Urgent care is currently available through a range of services, including: 111, pharmacies, minor illness services, urgent care clinics in GP practices, minor injury units, out-of-hours GP services, and home visiting services, right the way through to A&E. The development of urgent treatment centres gives us the opportunity to pull together these services and make it easier for people to find help quickly and know where they need to go for support.
A public workshop to help develop east Kent plans for urgent treatment centres was held in February 2019.
The workshop was designed for the public to:
- help develop plans for urgent treatment centres
- hear and contribute to the development of the wider plans for urgent care across east Kent and how services will be provided differently in the future, with more care being provided by GP practices and a wider team of professionals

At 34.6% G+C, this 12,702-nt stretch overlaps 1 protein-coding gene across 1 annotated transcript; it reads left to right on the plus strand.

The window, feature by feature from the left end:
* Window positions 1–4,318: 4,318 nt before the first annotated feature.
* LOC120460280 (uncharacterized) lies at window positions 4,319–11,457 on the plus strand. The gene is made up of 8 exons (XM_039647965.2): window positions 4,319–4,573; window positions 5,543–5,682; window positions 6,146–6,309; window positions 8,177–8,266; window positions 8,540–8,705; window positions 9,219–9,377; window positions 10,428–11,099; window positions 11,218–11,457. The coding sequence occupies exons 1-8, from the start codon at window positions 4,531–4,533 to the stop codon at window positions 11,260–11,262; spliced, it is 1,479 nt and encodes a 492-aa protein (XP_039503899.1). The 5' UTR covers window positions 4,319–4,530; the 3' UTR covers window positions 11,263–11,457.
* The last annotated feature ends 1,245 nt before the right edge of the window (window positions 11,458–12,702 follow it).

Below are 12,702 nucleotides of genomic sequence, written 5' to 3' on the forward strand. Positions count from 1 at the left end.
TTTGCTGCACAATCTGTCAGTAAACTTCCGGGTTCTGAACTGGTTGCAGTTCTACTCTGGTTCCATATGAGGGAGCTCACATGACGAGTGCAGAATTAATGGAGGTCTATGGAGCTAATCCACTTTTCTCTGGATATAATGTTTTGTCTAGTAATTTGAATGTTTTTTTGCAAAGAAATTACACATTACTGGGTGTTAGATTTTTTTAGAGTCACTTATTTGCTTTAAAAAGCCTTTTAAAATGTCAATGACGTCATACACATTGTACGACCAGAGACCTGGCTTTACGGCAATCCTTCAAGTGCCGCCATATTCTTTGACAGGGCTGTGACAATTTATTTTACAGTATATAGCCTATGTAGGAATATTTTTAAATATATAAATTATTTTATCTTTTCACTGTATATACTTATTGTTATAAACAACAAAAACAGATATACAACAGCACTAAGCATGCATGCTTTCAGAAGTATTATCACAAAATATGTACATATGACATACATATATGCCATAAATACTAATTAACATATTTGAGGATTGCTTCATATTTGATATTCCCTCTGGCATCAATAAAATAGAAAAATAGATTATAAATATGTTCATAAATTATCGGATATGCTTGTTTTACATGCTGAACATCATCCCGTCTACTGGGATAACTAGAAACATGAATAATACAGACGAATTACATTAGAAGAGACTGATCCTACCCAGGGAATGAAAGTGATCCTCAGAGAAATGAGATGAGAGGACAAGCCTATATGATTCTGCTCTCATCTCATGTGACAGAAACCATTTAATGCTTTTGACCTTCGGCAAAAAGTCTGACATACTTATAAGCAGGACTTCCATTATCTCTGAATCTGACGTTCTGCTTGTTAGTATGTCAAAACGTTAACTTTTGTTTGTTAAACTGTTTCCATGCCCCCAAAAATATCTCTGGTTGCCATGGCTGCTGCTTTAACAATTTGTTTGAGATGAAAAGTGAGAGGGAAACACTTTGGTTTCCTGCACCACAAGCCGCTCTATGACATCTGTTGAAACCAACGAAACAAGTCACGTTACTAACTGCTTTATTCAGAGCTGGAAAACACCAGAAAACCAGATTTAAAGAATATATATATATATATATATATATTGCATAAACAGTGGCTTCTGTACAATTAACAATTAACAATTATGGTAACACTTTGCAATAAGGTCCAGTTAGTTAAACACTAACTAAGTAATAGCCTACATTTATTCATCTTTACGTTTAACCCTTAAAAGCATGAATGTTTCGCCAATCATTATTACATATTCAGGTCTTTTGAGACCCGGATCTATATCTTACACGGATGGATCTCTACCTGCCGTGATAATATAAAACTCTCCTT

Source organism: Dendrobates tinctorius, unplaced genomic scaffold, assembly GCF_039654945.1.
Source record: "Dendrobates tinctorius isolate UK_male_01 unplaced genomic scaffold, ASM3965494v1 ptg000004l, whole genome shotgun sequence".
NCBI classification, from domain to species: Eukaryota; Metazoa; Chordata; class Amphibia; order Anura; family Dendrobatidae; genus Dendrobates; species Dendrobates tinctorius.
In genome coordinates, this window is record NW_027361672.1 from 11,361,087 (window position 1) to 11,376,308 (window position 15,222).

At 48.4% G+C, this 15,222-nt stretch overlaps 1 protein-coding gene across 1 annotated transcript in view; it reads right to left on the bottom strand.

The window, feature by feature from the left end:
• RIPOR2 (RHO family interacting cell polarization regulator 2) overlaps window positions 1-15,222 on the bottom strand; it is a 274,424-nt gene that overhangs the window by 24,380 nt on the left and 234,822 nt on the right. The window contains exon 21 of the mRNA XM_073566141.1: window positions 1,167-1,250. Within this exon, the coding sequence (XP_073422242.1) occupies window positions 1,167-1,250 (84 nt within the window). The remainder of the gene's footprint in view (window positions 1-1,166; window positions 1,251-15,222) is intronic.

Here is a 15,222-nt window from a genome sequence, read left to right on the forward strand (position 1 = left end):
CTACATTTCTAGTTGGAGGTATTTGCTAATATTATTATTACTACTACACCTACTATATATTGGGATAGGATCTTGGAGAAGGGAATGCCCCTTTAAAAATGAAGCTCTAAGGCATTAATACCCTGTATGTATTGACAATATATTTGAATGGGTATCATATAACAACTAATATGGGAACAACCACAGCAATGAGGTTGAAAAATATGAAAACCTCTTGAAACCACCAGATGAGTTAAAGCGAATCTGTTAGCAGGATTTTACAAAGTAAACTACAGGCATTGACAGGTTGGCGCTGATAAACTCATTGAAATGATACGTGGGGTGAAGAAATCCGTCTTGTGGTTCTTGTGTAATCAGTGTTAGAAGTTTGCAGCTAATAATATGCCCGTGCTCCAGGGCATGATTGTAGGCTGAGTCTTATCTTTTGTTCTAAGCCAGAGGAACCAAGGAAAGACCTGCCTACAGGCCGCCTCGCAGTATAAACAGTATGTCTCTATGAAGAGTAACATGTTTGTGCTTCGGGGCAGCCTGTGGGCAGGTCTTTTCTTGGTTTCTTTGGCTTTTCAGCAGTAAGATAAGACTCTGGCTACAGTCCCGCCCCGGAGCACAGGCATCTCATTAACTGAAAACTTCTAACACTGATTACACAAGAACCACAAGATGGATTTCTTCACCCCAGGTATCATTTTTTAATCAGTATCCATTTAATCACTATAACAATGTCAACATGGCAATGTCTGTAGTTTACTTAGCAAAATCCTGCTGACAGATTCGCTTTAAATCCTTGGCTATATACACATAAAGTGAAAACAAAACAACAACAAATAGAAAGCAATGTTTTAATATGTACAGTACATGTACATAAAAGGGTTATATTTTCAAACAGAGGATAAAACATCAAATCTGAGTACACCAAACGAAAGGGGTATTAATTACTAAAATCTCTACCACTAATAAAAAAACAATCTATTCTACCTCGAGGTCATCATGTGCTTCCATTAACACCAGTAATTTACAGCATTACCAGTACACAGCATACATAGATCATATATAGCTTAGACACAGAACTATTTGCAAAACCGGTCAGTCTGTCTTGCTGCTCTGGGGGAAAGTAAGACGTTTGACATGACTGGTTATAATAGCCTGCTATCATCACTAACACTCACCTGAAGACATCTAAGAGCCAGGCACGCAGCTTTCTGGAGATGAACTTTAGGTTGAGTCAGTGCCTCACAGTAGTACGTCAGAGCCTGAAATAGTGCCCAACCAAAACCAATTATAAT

- hear about improvements to NHS 111 and the clinical advice service
The presentation that started the discussions at the event is below, as are the national standards expected for UTCs:
Ahead of this workshop we collected patients’ experience of existing services through face-to-face surveys in A&E, urgent care centres and minor injury units. The full report is here, a summary was presented at the event to aid discussions.
The report from the event is here.
What people told us has helped influence our decision to commission three urgent treatment centres, one at each of the main hospitals in east Kent, and a community network of urgent treatment based in the community hospitals and some large GP practices such as Estuary View, Whitstable which has piloted a community based urgent treatment centre.
The service specification reflects the national standards required and our local priorities for high quality healthcare for our local population.